"If taxes increase over four thousand dollars I am done," Perry Pergiotis, owner of The Crazy Greek restaurant, said.
Pergiotis has owned and operated the restaurant for over thirty years, working fifteen hour days everyday of the week. He also says that customers aren't coming in as often.
Pergiotis fears Congress will not reach a solution, meaning not only his taxes will go up but his customers will as well.
Patricia Chandler eats at The Crazy Greek a couple of times a week. She says if her taxes go up she will be forced to eat out less.
"Eating out is a real pleasure and I won't be able to do it as often," Chandler said.
The same concern is with with Naji Kaei, owner of the Lebanese-style Phoenician restaurant.
"I am very annoyed and aggravated," Kaei said.
"If things don't change I am going to get out," Kaei added.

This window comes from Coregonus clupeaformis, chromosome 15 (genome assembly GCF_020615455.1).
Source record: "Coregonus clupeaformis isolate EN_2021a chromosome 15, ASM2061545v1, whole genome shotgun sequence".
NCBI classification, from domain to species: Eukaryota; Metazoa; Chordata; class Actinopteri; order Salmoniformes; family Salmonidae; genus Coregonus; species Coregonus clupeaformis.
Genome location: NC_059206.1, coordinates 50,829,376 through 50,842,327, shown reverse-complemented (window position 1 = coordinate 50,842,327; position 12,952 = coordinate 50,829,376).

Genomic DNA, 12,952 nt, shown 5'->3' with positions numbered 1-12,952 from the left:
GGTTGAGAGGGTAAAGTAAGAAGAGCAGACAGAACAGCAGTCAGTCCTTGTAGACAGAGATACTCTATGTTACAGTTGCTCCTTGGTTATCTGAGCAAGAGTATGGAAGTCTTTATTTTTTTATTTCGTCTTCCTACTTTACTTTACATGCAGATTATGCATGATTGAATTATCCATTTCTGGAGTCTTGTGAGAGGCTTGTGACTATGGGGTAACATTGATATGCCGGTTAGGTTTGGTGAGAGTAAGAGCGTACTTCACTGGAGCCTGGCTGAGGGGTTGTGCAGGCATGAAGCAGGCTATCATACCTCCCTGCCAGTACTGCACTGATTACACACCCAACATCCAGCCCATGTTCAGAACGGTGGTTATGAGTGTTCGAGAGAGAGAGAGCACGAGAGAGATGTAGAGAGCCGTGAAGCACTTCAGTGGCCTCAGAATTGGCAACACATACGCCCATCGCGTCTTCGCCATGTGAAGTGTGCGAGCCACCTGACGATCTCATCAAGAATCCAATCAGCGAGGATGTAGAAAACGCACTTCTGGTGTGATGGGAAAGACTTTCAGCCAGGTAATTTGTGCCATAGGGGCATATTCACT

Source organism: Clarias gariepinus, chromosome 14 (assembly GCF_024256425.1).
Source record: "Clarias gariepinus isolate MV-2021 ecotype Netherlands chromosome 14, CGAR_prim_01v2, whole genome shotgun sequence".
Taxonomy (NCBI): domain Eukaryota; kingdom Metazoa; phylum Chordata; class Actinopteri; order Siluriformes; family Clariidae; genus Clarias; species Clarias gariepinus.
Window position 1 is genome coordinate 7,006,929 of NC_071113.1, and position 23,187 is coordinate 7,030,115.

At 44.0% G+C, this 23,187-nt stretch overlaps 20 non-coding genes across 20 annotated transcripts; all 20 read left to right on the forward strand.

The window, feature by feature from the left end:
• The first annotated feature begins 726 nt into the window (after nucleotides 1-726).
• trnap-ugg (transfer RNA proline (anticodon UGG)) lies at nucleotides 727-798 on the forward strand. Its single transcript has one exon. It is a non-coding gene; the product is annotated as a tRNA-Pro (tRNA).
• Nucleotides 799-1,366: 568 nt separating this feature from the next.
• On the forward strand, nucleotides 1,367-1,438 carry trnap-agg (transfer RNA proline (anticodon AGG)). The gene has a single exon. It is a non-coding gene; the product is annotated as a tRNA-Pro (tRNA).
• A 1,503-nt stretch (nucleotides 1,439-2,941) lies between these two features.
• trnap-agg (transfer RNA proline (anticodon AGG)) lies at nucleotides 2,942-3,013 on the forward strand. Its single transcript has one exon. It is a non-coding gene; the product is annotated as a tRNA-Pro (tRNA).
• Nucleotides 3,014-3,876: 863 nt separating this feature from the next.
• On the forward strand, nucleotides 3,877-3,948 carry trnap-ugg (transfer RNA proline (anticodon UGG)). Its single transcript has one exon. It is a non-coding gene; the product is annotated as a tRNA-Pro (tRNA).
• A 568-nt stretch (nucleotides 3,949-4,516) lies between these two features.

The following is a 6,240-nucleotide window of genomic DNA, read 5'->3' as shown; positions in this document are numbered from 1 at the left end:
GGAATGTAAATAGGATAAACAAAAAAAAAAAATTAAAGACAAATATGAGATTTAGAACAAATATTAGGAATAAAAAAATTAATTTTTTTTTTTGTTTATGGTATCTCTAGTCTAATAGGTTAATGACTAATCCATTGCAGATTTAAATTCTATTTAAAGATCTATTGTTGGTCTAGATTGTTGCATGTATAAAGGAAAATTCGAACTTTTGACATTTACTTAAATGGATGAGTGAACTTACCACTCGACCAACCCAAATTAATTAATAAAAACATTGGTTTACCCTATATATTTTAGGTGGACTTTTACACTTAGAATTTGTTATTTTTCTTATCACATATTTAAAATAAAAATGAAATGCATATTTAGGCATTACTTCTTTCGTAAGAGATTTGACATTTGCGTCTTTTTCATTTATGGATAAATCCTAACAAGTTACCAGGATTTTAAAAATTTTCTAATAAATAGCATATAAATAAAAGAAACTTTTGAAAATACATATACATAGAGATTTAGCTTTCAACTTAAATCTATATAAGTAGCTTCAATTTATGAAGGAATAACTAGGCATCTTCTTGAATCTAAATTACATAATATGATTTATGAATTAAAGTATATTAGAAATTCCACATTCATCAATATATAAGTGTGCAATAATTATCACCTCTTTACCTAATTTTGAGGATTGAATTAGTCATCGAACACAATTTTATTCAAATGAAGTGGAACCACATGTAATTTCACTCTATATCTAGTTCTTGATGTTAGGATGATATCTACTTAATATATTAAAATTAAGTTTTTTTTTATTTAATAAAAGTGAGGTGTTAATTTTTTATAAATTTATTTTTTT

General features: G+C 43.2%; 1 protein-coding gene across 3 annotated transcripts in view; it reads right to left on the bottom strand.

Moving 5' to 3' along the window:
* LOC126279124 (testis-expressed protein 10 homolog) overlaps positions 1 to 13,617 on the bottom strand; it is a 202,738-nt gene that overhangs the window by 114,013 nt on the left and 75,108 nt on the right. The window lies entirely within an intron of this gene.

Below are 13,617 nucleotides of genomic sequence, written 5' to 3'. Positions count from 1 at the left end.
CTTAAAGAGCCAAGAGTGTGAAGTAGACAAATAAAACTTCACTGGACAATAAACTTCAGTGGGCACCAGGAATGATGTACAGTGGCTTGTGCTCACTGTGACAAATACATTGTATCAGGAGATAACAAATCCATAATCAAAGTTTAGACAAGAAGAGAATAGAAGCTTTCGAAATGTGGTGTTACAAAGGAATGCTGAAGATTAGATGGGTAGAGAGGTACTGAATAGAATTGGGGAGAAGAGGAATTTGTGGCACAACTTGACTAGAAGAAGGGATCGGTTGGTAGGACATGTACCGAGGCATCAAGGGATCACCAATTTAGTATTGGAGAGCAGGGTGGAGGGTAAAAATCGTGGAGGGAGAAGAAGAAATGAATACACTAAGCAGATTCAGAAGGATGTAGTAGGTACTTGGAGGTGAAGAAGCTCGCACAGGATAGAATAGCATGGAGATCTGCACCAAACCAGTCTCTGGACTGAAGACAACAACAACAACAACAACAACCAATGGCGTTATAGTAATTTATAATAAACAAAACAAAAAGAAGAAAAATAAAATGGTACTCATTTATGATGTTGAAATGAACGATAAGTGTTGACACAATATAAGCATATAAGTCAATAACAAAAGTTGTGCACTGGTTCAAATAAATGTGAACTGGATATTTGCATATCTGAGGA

Both restaurant owners say they just want their leaders in Washington to understand the consequences of their action or inaction.
"It is not war, it is not about winning or losing, it is about doing the right thing for Americans," Kaei said.
Virginia is bracing for possible affects of the fiscal cliff.
Governor Bob McDonnell has asked the General Assembly to increase its rainy day fund to $600 million over the next couple years while increasing the Commonwealth's contribution to the Federal Action Contingency Trust Fund.